The party trick of the Zeitwerk is in making the complex look simple. There’s a maze of parts working together to give the impression of the digital display being motionless, and the same is true of the Striking Time part, too. It’s not usual to see the inner workings of any striking watch dial side, yet here we see a pair of hammers and a pair of gongs just chilling like it’s the most straightforward thing in the world. I think by now that you know if A. Lange & Söhne has anything to with it, it will be anything but.
To explain it, like explaining the visual portion of the time-telling indication of this watch, is very simple. When the watch ticks past the hour, the left-hand hammer and gong, the deeper of the pair, emits a tone. When the watch ticks past the quarter—that is, fifteen minutes, half-an-hour and forty-five minutes—the right-hand hammer and gong emits a brighter tone. Simple, clean, effective, just like the Casio you used to have. Only the Casio didn’t have 528 parts.
The calibre L043.2, on the other hand, does have 528 parts, and that’s a lot. A chronograph is a busy mechanism, and that barely racks up half that. Yet, from the back nothing looks too dissimilar from the standard Zeitwerk, and from the front, you don’t even need one hand to count the four extra parts. Despite only an extra 2.3mm in breadth and half a millimetre in depth, the L043.2 gains an extra 114 parts over the original, the watchmakers at Glashütte hiding them away in that sliver of extra space like fervent squirrels.
If you thought it was impressive how many pairs of shoes your partner can squeeze into a suitcase, that’s nothing on this. The striking mechanism is peripherally mounted below the dial in a way that makes the packaging of a Formula 1 car look like a Ford Cortina. There’s a twin stacked snail cam, one with three prongs to drive the quarters, the other with a single prong for the hours. It turns once every sixty minutes, and as the gently curved profile of each prong comes into effect, the visual treat of the respective hammer cocking begins to unfold.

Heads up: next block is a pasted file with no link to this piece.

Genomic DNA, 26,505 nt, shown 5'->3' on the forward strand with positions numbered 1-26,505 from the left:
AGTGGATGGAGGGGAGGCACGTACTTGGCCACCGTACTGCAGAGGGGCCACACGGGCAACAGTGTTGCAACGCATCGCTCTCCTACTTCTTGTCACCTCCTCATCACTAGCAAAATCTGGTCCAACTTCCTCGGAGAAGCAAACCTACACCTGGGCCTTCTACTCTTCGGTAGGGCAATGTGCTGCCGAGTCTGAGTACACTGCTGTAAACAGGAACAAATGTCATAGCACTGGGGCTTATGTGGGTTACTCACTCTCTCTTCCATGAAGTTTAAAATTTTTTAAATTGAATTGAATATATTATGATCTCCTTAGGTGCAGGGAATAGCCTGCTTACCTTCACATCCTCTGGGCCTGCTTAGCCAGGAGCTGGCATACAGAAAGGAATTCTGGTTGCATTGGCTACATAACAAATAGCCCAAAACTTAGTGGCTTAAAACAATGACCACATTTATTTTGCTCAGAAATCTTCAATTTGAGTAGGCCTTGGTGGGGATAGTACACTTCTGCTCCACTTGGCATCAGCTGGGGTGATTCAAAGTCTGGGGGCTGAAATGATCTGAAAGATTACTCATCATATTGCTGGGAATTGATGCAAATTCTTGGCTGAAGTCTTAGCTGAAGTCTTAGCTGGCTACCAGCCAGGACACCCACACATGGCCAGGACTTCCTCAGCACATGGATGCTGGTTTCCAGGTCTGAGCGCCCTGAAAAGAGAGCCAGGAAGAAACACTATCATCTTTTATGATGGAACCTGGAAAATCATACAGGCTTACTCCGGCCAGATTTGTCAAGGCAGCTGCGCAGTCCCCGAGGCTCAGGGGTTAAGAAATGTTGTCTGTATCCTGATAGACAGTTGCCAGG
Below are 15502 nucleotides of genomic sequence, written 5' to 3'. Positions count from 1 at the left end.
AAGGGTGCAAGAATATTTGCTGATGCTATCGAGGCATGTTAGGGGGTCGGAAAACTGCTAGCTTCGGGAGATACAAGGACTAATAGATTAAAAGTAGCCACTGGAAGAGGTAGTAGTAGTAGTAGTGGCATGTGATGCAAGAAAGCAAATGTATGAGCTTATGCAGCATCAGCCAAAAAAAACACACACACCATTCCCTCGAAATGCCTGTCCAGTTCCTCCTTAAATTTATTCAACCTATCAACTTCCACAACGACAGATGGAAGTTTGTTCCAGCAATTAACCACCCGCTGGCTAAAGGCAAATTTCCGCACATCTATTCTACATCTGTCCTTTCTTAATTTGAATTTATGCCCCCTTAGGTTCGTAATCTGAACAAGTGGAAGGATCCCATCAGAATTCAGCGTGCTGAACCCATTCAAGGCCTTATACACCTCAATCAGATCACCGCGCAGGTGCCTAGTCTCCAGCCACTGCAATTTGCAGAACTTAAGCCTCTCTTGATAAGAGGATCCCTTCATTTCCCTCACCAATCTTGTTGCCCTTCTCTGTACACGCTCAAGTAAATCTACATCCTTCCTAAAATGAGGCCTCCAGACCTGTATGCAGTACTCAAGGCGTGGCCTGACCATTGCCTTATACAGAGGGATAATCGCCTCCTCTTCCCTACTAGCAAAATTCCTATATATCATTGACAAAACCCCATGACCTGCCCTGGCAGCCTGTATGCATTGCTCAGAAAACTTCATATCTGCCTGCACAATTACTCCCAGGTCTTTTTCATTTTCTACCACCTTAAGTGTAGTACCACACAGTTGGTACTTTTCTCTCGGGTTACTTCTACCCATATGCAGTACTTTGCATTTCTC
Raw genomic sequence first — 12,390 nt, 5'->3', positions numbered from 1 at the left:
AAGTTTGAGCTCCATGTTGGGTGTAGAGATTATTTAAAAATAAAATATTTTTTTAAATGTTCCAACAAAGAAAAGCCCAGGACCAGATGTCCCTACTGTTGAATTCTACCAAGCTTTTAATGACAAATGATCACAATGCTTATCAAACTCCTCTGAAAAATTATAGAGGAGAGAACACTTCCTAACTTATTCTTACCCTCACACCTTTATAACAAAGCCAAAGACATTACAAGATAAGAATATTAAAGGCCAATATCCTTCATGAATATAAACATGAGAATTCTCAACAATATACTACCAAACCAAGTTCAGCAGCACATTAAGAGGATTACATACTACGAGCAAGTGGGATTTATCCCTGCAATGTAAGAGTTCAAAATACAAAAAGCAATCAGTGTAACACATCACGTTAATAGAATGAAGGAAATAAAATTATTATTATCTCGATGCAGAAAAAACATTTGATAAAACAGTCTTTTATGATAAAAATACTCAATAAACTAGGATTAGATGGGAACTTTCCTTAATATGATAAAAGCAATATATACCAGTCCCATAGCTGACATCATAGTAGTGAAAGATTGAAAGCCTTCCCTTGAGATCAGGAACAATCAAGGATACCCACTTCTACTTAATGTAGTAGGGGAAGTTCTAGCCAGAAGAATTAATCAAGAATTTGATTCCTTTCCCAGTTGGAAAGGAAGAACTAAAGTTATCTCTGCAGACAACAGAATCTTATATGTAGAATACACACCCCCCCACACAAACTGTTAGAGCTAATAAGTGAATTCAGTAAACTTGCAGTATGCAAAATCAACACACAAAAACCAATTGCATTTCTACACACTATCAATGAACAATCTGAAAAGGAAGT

Then, as the time approaches, as the constant force mechanism preloads, the prong reaches a sudden and sharp end, and the hammer springs back, striking the gong and sounding the time. From the front, beautifully simple, from the back—and sandwiched in between—it’s a masterpiece of synchronicity.
The real irony here is that the grumpy King Frederick Augustus II of Saxony deliberately commissioned the clock this watch is based on to prevent the chiming of watches disturbing his stories, and yet this very watch purports to do exactly the opposite. Maybe the King was a cruel master, and it was Lange’s last wish that his company build a watch just to annoy him, who knows. I just hope that someday, someone will wear a Zeitwerk Striking Time to the Dresden opera, and right in the middle of the quietest, most intimate and moving part of the show, it’ll go “ding!”.
There aren’t many within the threshold of modern watchmaking generating interesting, unusual and utterly desirable ideas like this one. It’s all very well and good following tradition and keeping things by the book, but tradition was only made by once trying something new, and that can’t stop just because of something someone said or did 200 years ago. A. Lange & Söhne is a continuous innovator and experimenter in the ways that made John Harrison, Thomas Mudge and Abraham-Louis Breguet legends today, and I sincerely hope that never changes. I mean, get this—unlike the Casio, you can press the button at four o’clock on the Striking Time and actually turn the thing off!